49. The treasury prepares annual financial statements based on data received from budget institutions, but their coverage, quality and timeliness need substantial improvement.


These statements include information on: revenues and grants; expenditures according to budget classifications, with comparisons between budget and outturns; cash balances in treasury bank accounts; the stock of public debt; and fixed assets of budget institutions. However, these statements are neither prepared on a timely basis,51 nor audited by the COA. They do not include, inter alia, information on the stock of government financial assets, payables/arrears, or contingent liabilities. The reliability of the disclosures made in these statements is also undermined by undeveloped accounting systems in the treasury and budget institutions. No reconciliation is carried out between these statements and the cash-based budget execution reports submitted to parliament.

Results-oriented budgeting and reporting

50. The objectives and expected results from government activities are discussed in budget documents only in general terms.


Although some progress has been made in preparing sectoral strategies and programs as part of the MTBF, the budget formulation process mostly focuses on inputs, and the budget documents presented to parliament say little about policy or program objectives. No performance information—performance measures or indicators—is made available. A sound program classification system will have to be in place as a precondition to moving towards a performance-based budgeting system.

C. Public Availability of Information

51. The authorities make fiscal information available to the public, and there is a commitment to provide information at scheduled times, but it is not comprehensive.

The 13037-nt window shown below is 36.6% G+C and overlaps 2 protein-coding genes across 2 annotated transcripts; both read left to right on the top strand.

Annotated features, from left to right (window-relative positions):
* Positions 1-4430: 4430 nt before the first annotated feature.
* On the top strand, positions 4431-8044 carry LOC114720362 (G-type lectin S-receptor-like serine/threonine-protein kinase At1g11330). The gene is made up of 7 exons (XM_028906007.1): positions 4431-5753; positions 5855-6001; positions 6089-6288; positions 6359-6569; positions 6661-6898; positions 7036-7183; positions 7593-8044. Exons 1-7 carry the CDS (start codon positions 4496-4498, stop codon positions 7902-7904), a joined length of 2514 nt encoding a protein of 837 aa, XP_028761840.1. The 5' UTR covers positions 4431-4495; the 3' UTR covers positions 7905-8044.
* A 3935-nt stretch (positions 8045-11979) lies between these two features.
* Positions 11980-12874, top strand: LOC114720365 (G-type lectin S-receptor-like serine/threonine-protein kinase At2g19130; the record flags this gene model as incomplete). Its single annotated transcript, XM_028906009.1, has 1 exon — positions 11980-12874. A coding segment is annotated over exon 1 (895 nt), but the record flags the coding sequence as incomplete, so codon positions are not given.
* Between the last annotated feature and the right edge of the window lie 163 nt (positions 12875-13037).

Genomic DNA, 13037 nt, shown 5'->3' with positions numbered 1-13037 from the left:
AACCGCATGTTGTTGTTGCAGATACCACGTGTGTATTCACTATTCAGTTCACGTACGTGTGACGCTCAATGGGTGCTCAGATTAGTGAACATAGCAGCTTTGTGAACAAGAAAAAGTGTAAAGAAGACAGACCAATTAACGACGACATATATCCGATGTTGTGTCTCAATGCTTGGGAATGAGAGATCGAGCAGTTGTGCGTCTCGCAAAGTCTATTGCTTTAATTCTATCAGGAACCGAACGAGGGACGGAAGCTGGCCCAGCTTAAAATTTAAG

There is no legal framework that requires the publication of the republican and local budgets. Nonetheless, this information is accessible on the MoF website (, one to two weeks after approval by parliament. These postings do not, however, include the explanatory notes that discuss the macroeconomic framework and its underlying assumptions. The National Statistics Committee (NSC) publishes the monthly fiscal outturns of government, using treasury reports, with occasional delays.52 The government prints brochures that explain the budget. Information on extrabudgetary funds, like the social fund and the medical insurance fund, are available on the websites of the government units that administer these funds. The MoF website also contains information on public debt (see paragraph 58). No consolidated information on government assets is made public.

The coverage and quality of budget documents

52. Although the budget documents cover most central government fiscal activities, they still do not reflect QFAs, and analytical content requires further improvement.


The main budget documents include inter alia: (i) the budget estimates by major revenue and expenditure categories; (ii) the main macroeconomic forecasts, such as aggregate growth and inflation; (iii) the fiscal deficit and its financing; and (iv) some explanatory notes. Information on donor-financed projects is also disclosed. Although the overall debt and financing data are indicated in the budget, a public debt management report, covering both internal and external debt, is not included. The budget also does not include a medium-term fiscal policy objective statement nor statements of QFAs and contingent liabilities. The annual budget law is published on the MoF website (